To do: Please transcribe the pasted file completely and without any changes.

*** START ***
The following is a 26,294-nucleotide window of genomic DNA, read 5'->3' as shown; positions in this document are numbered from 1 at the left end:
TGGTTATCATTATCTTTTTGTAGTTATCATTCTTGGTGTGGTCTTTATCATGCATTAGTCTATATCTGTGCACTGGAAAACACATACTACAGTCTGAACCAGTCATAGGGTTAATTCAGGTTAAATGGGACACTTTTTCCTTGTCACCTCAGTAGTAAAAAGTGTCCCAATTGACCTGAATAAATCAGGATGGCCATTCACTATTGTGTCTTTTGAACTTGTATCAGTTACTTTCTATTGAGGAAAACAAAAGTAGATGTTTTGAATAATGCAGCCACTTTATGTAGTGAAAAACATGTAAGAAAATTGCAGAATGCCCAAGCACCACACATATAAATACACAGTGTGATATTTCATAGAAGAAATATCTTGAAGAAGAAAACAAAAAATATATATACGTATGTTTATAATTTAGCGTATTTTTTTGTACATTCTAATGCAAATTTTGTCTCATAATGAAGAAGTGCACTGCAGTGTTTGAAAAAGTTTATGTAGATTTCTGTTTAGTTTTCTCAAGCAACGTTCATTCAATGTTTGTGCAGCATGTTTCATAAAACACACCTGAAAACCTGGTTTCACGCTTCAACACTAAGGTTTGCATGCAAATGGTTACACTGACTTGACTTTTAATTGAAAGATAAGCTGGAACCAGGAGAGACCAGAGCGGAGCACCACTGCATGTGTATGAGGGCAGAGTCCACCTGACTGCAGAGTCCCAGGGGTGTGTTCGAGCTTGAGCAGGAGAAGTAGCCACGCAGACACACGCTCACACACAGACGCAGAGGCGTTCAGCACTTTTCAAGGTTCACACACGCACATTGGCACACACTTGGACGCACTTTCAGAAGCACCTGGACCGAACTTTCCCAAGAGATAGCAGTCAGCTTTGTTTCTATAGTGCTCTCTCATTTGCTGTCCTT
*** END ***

The following is a 26,294-nucleotide window of genomic DNA, read 5'->3' as shown; positions in this document are numbered from 1 at the left end:
TGGTTATCATTATCTTTTTGTAGTTATCATTCTTGGTGTGGTCTTTATCATGCATTAGTCTATATCTGTGCACTGGAAAACACATACTACAGTCTGAACCAGTCATAGGGTTAATTCAGGTTAAATGGGACACTTTTTCCTTGTCACCTCAGTAGTAAAAAGTGTCCCAATTGACCTGAATAAATCAGGATGGCCATTCACTATTGTGTCTTTTGAACTTGTATCAGTTACTTTCTATTGAGGAAAACAAAAGTAGATGTTTTGAATAATGCAGCCACTTTATGTAGTGAAAAACATGTAAGAAAATTGCAGAATGCCCAAGCACCACACATATAAATACACAGTGTGATATTTCATAGAAGAAATATCTTGAAGAAGAAAACAAAAAATATATATACGTATGTTTATAATTTAGCGTATTTTTTTGTACATTCTAATGCAAATTTTGTCTCATAATGAAGAAGTGCACTGCAGTGTTTGAAAAAGTTTATGTAGATTTCTGTTTAGTTTTCTCAAGCAACGTTCATTCAATGTTTGTGCAGCATGTTTCATAAAACACACCTGAAAACCTGGTTTCACGCTTCAACACTAAGGTTTGCATGCAAATGGTTACACTGACTTGACTTTTAATTGAAAGATAAGCTGGAACCAGGAGAGACCAGAGCGGAGCACCACTGCATGTGTATGAGGGCAGAGTCCACCTGACTGCAGAGTCCCAGGGGTGTGTTCGAGCTTGAGCAGGAGAAGTAGCCACGCAGACACACGCTCACACACAGACGCAGAGGCGTTCAGCACTTTTCAAGGTTCACACACGCACATTGGCACACACTTGGACGCACTTTCAGAAGCACCTGGACCGAACTTTCCCAAGAGATAGCAGTCAGCTTTGTTTCTATAGTGCTCTCTCATTTGCTGTCCTT